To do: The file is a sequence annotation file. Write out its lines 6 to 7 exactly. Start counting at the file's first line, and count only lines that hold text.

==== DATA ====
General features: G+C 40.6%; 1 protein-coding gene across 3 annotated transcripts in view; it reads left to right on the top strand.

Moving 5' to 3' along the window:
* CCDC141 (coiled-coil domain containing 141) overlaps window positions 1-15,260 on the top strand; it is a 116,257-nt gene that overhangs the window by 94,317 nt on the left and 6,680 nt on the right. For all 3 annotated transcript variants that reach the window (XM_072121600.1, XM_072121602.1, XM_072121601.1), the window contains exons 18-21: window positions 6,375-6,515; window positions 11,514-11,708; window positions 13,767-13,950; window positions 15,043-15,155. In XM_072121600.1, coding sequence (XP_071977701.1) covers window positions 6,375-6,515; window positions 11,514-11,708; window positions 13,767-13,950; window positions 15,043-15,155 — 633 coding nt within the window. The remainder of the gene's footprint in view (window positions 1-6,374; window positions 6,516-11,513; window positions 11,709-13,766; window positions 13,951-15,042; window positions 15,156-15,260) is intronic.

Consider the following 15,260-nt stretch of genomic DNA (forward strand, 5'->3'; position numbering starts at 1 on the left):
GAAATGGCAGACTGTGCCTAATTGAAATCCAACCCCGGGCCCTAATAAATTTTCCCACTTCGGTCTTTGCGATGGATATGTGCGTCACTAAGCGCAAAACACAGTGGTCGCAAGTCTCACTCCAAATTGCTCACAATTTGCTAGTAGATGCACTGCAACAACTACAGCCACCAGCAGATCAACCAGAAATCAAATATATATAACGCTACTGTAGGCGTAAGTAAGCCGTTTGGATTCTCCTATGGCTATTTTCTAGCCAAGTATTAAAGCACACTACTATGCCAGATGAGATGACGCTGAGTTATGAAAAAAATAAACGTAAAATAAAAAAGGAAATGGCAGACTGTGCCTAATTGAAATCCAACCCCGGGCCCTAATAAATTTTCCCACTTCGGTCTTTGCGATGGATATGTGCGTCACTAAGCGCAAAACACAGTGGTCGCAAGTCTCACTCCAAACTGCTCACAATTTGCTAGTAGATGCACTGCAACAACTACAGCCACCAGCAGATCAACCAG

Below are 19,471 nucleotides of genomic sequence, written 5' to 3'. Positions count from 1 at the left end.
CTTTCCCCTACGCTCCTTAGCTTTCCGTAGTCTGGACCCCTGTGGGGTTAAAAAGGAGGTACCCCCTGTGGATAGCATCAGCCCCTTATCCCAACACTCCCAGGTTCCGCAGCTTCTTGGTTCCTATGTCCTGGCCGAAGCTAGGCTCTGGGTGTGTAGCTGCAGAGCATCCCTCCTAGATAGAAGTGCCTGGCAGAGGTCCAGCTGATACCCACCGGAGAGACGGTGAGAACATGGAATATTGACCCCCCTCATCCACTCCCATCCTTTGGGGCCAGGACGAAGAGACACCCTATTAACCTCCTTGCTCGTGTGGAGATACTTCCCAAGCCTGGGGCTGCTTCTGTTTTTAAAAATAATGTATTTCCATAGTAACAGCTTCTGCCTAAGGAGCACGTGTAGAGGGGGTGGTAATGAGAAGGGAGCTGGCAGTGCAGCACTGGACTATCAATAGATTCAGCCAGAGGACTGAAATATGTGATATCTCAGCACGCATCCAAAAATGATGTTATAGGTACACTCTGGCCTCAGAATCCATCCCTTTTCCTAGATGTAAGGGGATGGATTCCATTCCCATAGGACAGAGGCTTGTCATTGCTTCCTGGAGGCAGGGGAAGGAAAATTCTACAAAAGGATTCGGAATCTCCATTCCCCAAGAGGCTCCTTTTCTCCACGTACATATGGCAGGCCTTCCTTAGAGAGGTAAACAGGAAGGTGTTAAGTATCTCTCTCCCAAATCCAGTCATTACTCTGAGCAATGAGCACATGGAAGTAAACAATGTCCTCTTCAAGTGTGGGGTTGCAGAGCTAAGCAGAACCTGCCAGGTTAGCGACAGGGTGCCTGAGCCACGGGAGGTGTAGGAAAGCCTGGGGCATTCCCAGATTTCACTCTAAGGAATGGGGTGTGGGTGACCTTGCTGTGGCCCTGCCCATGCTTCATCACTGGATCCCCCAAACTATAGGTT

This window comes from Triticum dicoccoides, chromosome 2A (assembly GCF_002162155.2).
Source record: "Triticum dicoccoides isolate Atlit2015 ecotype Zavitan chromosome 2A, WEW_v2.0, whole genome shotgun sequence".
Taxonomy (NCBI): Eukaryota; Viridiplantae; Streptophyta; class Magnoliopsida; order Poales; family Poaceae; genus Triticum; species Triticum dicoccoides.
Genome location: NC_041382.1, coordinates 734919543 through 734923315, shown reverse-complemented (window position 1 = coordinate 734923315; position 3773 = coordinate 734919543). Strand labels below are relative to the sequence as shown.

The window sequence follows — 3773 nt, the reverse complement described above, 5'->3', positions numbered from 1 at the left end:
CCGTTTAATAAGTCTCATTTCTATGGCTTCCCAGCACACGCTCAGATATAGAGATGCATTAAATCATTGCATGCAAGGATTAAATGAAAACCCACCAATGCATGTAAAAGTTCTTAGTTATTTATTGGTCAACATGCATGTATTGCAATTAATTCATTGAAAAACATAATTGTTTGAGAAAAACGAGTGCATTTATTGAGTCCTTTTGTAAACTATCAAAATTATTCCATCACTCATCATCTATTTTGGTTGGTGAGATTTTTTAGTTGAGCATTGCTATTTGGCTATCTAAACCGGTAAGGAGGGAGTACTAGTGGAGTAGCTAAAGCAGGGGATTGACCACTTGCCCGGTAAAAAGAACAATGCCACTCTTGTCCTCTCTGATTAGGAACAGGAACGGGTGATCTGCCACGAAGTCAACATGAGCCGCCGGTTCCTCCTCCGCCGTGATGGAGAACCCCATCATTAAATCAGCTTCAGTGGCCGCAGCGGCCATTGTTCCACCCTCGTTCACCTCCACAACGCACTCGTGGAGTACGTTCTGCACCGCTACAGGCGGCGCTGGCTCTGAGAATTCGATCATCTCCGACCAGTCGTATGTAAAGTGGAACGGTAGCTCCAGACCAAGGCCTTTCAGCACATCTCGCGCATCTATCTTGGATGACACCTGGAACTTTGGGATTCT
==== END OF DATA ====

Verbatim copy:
Below are 19,471 nucleotides of genomic sequence, written 5' to 3'. Positions count from 1 at the left end.
CTTTCCCCTACGCTCCTTAGCTTTCCGTAGTCTGGACCCCTGTGGGGTTAAAAAGGAGGTACCCCCTGTGGATAGCATCAGCCCCTTATCCCAACACTCCCAGGTTCCGCAGCTTCTTGGTTCCTATGTCCTGGCCGAAGCTAGGCTCTGGGTGTGTAGCTGCAGAGCATCCCTCCTAGATAGAAGTGCCTGGCAGAGGTCCAGCTGATACCCACCGGAGAGACGGTGAGAACATGGAATATTGACCCCCCTCATCCACTCCCATCCTTTGGGGCCAGGACGAAGAGACACCCTATTAACCTCCTTGCTCGTGTGGAGATACTTCCCAAGCCTGGGGCTGCTTCTGTTTTTAAAAATAATGTATTTCCATAGTAACAGCTTCTGCCTAAGGAGCACGTGTAGAGGGGGTGGTAATGAGAAGGGAGCTGGCAGTGCAGCACTGGACTATCAATAGATTCAGCCAGAGGACTGAAATATGTGATATCTCAGCACGCATCCAAAAATGATGTTATAGGTACACTCTGGCCTCAGAATCCATCCCTTTTCCTAGATGTAAGGGGATGGATTCCATTCCCATAGGACAGAGGCTTGTCATTGCTTCCTGGAGGCAGGGGAAGGAAAATTCTACAAAAGGATTCGGAATCTCCATTCCCCAAGAGGCTCCTTTTCTCCACGTACATATGGCAGGCCTTCCTTAGAGAGGTAAACAGGAAGGTGTTAAGTATCTCTCTCCCAAATCCAGTCATTACTCTGAGCAATGAGCACATGGAAGTAAACAATGTCCTCTTCAAGTGTGGGGTTGCAGAGCTAAGCAGAACCTGCCAGGTTAGCGACAGGGTGCCTGAGCCACGGGAGGTGTAGGAAAGCCTGGGGCATTCCCAGATTTCACTCTAAGGAATGGGGTGTGGGTGACCTTGCTGTGGCCCTGCCCATGCTTCATCACTGGATCCCCCAAACTATAGGTT